Don't panic over a burst bubble

After the stock market crash of 1929, progressive Republican president Herbert Hoover claimed his long-serving Treasury Secretary Andrew Mellon succinctly advised him to "liquidate labor, liquidate stocks, liquidate the farmers, liquidate real estate." He should have listened. Instead Hoover steered huge tax and tariff increases through Congress, flattening his own re-election hopes along with the economy and paving the way for his "pragmatic" successor Franklin Roosevelt to impose an endless bewildering series of ill-advised interventions accompanied by bitterly anti-capitalist rhetoric. It worked so well that 10 years after the crash the United States was still mired in a massive depression.

As Americans ponder whether this is a bad time to panic or the perfect opportunity, it's worth noting that after the earlier catastrophic slump of 1921, Mellon's advice was followed. Instead of kicking the economy when it was down, Republicans let markets sort themselves out, cut taxes, paid down debt and launched a long boom. Some may say the 1920s witnessed false prosperity under laissez-faire. But it's hard to deny that the 1930s witnessed real depression under intervention.

So forget partisan bickering over who's to blame for lack of government oversight of U.S. financial markets. The answer might surprise you, especially John McCain's new ad featuring Bill Clinton blaming the Democrats. But what's the point?

The problem wasn't too little regulation so there's not a lot to be gained by arguing about who wanted more. The root cause of this crisis is the U.S. government massively pumping up mortgage markets ever since the New Deal, piling program upon program to subsidize unsound lending, including Mr. Clinton's own administration putting aggressive political and even legal pressure on Fannie Mae and Freddie Mac to boost subprime markets.

What has now gone wrong is that huge numbers of people have suddenly realized that for decades banks were making loans they should not have approved to people taking out mortgages they could not afford because of guarantees the government should not have given. And no package should pass Congress that doesn't have some rational bearing on this problem.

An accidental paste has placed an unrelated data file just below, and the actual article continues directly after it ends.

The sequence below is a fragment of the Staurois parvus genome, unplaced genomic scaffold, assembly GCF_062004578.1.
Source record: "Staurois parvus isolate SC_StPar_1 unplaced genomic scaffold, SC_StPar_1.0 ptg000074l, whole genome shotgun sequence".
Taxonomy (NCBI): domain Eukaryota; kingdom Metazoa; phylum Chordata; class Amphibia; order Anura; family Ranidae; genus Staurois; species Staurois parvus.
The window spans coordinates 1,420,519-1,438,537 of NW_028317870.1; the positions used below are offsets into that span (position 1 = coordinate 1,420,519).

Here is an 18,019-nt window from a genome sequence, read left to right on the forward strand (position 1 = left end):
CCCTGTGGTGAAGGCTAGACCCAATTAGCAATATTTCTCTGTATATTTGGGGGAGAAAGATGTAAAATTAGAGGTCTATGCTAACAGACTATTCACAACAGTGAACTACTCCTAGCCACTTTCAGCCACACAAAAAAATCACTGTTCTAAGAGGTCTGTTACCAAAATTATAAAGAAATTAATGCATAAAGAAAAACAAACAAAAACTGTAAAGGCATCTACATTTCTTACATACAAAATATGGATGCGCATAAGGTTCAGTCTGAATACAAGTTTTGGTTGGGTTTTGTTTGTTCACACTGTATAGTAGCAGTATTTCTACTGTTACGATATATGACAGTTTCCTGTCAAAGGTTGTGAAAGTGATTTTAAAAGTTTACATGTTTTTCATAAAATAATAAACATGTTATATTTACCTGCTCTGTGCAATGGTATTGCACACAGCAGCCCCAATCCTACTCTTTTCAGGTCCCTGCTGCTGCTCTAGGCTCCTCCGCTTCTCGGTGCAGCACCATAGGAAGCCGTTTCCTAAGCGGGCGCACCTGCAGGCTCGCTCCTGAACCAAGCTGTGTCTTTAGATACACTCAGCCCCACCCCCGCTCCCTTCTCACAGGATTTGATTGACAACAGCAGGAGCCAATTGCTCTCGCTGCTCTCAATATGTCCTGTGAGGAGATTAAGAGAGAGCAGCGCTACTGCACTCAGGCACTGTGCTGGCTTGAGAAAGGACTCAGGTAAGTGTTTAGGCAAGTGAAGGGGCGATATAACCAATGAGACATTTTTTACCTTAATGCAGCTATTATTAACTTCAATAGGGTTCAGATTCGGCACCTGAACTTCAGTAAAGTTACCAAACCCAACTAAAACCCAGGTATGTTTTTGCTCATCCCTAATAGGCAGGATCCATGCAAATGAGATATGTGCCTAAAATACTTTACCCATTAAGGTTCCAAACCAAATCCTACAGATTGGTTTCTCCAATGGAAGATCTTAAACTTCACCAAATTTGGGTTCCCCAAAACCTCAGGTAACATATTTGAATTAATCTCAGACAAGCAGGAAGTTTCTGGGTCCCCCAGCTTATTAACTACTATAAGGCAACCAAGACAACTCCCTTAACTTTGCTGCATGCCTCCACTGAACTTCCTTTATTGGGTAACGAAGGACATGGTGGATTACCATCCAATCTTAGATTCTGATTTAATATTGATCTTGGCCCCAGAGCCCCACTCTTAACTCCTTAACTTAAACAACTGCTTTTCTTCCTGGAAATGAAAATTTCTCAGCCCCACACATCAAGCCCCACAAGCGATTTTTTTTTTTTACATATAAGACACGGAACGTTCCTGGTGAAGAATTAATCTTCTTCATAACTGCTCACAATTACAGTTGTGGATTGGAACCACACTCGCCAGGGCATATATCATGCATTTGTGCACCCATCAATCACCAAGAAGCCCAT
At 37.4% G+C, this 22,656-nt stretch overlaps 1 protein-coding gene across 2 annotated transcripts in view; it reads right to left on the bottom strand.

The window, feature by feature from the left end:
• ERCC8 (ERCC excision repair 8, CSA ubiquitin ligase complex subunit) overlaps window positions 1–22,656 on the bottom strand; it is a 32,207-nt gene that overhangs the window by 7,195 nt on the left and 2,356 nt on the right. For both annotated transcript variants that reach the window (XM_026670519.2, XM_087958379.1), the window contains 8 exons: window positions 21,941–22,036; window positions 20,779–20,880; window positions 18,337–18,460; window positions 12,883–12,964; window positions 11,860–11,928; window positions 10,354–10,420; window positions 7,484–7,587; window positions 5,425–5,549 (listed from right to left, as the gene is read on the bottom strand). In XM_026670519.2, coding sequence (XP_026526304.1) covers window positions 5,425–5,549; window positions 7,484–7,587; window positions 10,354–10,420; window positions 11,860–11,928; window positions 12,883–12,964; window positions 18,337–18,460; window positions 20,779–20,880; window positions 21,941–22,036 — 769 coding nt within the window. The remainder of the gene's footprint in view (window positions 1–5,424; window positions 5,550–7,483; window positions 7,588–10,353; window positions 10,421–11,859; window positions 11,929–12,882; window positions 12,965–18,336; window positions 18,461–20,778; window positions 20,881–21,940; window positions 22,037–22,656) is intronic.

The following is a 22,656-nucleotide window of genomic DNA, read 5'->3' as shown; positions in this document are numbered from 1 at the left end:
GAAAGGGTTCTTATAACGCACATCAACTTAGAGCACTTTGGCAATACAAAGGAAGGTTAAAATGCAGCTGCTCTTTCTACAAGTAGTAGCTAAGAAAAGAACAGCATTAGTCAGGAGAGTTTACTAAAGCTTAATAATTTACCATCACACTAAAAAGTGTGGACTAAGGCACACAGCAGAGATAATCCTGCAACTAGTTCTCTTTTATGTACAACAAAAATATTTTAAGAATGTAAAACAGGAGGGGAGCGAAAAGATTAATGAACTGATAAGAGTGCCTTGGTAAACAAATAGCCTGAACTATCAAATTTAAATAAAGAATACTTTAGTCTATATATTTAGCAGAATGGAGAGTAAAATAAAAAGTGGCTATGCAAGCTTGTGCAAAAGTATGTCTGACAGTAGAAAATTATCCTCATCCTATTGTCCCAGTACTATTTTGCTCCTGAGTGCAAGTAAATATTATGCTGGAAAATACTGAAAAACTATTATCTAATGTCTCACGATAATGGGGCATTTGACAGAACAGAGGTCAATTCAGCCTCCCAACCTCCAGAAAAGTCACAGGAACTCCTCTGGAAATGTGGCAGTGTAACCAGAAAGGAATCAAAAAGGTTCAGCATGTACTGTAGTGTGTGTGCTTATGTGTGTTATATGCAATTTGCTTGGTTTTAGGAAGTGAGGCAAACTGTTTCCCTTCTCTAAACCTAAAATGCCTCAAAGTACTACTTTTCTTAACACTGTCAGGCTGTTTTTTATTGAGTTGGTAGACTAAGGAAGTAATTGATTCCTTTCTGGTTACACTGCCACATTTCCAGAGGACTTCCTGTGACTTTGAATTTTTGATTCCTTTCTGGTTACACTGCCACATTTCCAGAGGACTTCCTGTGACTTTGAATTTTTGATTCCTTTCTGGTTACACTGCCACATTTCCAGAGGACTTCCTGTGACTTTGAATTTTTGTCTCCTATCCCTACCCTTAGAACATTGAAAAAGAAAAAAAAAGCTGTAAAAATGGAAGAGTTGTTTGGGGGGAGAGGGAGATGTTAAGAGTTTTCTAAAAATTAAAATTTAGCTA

The right answer is to get rid of those guarantees, not add to them. When you get a "meltdown," panic, recession, correction or whatever name makes you feel better about it, what has happened is not that the economic fundamentals have gotten out of whack but that large numbers of people have noticed they are out of whack. Proposals to "stabilize" financial markets under such circumstances amount to substituting make-believe for honest mistake. Why would you want to do that, and how could you? What you need is to get your financial system back in alignment with people's understanding of what the real assets are worth and the only way to do that is to let the prices of paper assets fall to realistic levels.

Please keep in mind that liquidating the unsound financial structure doesn't destroy real wealth. It doesn't mean going to houses purchased with triply unsound credit and burning them down. They will still be there and, odds are, the same people will still be living in them. Rich people aren't going to move into 10 cheap suburban houses each and put typical American workers into cardboard boxes. The best economic use of modest houses is to house folks of modest means and that's what a tidied-up financial system would do with them.

Panic, by contrast, means throwing good money after bad. All the Bush administration seems to have is the old something-must-be-done, this-is-something, so this-must-be-done argument. Other voices are no more persuasive. For instance a strangely cheery Globe and Mail piece from a British academic proclaimed not only that "the U.S. free-market creed has self-destructed" but that the "era of U.S. global leadership ... is over". Phooey. This bubble had nothing to do with free markets. And left-wing professors have been gloating over the decline of the American empire since at least 1970, when Richard Nixon took the United States off the gold standard amid the Vietnam entanglement, race riots, economic stagnation and a rising Soviet challenge. It's old news and it isn't true.

It also isn't relevant. No amount of government profligacy can make unsound subprime derivatives valuable in any geopolitical context. And Americans seem to know it. Hence the shameless loading of expensive unrelated goodies to the second, Senate, version of the bailout to seduce the surprising number of Congresspersons who heeded Mellon, and voters, the first time around.

Here's hoping they listen again.

[First published in the Ottawa Citizen]

Columns, EconomicsJohn Robson